The quick answer? Crickets don’t typically travel in pairs or groups, and so in order to find a mate, the males rub their wings and make the tell-tale chirping sound that we’re all familiar with. It's more interesting than that though! Did you know you cricket chirps can help you tell the time? Read on to find out how!
Interestingly, there is some variance to the chirps. Here’s the lowdown on some of your resident crickets’ favorite songs:
Crickets aren’t the only insects that use chirps: Katydids, a species that shares the same order Order (Orthoptera) as crickets, also use chirps for very similar reasons. However, these sounds can also mean that they’re trying to warn off predators, something very unlikely for crickets to do.
Cricket sounds are low-frequency repetitive noises.
Here’s an example:
The tonality of the sound depends on the gap between the serrations or wing wrinkles (see next section for more).
The sound might be pleasant to some but when heard non-stop, it can quickly become repetitive and frustrating. Those with homes surrounded by weeds, grasses, or wilderness will know the deafening volume a large group of crickets can achieve.
Fun fact: Did you know that crickets chirp according to the temperature? If you manage to count the number of chirps in a 15-second period and add 37 to the count, you’ll get an approximation of the temperature in Fahrenheit. How cool is that!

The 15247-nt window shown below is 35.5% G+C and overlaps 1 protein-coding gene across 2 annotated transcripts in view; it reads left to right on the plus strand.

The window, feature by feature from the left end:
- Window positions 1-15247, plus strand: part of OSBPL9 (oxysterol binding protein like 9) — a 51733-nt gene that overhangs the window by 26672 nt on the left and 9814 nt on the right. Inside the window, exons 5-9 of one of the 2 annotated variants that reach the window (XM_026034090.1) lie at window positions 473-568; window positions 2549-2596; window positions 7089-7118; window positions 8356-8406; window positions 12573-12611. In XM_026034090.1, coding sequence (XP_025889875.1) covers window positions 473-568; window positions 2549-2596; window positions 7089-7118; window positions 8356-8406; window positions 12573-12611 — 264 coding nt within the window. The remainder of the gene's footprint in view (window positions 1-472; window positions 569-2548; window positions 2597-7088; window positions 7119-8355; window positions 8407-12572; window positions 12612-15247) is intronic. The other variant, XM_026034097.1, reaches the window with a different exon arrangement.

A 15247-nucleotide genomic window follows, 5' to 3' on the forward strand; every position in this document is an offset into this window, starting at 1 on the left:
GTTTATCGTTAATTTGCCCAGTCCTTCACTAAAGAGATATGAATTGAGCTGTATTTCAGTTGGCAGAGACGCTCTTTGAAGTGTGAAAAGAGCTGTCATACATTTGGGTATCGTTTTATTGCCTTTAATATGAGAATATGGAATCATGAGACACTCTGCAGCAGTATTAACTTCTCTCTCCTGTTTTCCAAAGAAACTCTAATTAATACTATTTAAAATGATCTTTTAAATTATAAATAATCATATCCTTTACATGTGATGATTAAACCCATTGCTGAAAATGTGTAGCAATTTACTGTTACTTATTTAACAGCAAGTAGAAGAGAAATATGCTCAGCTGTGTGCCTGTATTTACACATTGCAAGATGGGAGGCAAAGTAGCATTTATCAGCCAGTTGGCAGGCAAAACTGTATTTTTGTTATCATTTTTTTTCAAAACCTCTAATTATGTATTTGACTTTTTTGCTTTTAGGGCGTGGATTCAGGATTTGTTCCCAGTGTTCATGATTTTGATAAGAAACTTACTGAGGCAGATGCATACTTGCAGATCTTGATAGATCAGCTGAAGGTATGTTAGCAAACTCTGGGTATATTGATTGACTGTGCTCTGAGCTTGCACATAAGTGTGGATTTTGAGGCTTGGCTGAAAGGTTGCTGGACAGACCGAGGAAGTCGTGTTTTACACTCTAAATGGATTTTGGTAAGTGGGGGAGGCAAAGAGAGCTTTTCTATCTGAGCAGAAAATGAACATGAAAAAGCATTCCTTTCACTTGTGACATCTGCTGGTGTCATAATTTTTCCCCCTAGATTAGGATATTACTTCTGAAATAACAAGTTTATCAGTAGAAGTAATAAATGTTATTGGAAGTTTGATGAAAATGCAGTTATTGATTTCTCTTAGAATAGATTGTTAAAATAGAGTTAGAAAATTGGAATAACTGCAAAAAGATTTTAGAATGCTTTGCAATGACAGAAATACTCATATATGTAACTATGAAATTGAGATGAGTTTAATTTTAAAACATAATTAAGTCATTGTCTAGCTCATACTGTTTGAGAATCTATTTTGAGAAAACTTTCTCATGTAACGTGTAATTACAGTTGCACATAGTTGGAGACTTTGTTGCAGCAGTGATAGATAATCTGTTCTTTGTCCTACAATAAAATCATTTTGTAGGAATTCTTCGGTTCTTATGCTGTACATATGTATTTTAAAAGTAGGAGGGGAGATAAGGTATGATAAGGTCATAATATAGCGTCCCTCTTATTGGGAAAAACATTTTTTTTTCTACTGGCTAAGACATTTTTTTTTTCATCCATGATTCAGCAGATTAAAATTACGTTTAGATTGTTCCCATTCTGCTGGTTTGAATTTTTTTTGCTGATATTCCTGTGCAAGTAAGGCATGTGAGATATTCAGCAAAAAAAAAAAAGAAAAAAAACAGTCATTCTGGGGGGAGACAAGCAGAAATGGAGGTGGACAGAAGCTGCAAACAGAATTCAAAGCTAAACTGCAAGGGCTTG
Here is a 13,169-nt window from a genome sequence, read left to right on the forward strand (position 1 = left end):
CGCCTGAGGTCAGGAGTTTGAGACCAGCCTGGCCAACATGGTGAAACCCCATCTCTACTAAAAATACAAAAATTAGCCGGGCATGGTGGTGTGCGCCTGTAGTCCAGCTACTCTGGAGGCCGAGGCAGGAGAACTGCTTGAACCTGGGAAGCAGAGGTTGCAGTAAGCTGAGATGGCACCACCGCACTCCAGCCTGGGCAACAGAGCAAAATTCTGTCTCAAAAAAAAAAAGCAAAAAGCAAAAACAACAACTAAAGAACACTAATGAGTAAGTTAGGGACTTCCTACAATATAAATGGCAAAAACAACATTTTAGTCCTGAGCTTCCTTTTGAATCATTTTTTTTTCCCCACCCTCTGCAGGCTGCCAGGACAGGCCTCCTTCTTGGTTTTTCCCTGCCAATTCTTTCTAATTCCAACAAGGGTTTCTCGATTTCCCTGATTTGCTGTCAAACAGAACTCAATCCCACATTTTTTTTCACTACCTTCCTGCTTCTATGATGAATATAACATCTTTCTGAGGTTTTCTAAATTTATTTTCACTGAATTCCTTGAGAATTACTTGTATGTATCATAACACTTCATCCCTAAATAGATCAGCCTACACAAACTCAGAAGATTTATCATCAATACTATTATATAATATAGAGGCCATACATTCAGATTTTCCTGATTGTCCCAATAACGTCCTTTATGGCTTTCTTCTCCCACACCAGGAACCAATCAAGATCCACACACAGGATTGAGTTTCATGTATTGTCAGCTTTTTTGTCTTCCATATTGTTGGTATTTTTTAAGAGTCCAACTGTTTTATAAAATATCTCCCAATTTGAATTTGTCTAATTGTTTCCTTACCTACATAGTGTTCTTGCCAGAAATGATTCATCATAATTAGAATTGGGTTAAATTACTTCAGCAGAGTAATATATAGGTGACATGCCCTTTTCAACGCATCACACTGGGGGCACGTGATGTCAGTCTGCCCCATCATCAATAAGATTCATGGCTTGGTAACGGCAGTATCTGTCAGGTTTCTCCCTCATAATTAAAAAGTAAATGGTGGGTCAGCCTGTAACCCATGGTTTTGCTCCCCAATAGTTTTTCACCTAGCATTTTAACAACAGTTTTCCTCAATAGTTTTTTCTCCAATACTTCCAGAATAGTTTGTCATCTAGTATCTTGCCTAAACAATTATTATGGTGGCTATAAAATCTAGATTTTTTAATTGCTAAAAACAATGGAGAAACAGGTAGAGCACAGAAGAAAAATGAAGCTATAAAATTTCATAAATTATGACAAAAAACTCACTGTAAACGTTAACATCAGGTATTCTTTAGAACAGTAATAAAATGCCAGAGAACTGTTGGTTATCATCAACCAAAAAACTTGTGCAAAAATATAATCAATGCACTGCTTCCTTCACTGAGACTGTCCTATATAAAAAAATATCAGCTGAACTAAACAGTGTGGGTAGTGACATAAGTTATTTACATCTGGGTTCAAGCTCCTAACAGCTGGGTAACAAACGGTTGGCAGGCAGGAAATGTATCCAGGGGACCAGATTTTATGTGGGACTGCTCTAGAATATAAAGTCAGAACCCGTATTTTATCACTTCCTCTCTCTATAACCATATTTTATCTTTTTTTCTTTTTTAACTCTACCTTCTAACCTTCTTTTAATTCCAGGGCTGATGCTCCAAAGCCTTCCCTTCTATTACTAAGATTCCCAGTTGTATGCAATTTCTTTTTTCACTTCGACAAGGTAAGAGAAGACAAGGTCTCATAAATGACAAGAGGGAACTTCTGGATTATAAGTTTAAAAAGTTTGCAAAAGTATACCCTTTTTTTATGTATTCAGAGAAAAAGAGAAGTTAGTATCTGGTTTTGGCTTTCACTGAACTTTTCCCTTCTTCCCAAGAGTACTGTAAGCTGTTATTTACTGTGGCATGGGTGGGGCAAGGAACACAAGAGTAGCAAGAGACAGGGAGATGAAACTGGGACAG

The chirping sound is made by rubbing the front wings together. The edges of their wings have a serrated pattern. It produces a chirping sound when rubbed against a sharp ridge on the wing (scraper).
So essentially, the scraper from one wing is rubbed against the serrations on the other wing. Imagine running a finger down the teeth of a comb. Crickets just do it very fast.
The technical term for producing vibrations (and consequently sound) this way is “stridulation”.
Crickets are mostly nocturnal insects, so yes, but there’s more to it than that.
First — in general, crickets prefer dark places. If you see a cricket infestation in a home, you’ll find that they typically concentrate in darker (and moist) regions.
Second — during the day there are too many sounds drowning low-frequency ones, such as people, traffic, appliances, and so on. The nighttime is when nearly everything is dead quiet. Consequently, a low-frequency sound like a cricket chirp is going to be perfectly audible under the quiet of the night sky.
Crickets are also very sensitive to noises and vibrations in general. That’s why they get quiet when you approach them. Usually, predators approach crickets quietly and once a cricket picks up vibration using its tympanal organ (unlike ears that we have), it goes quiet to hopefully throw the predator off its trail.
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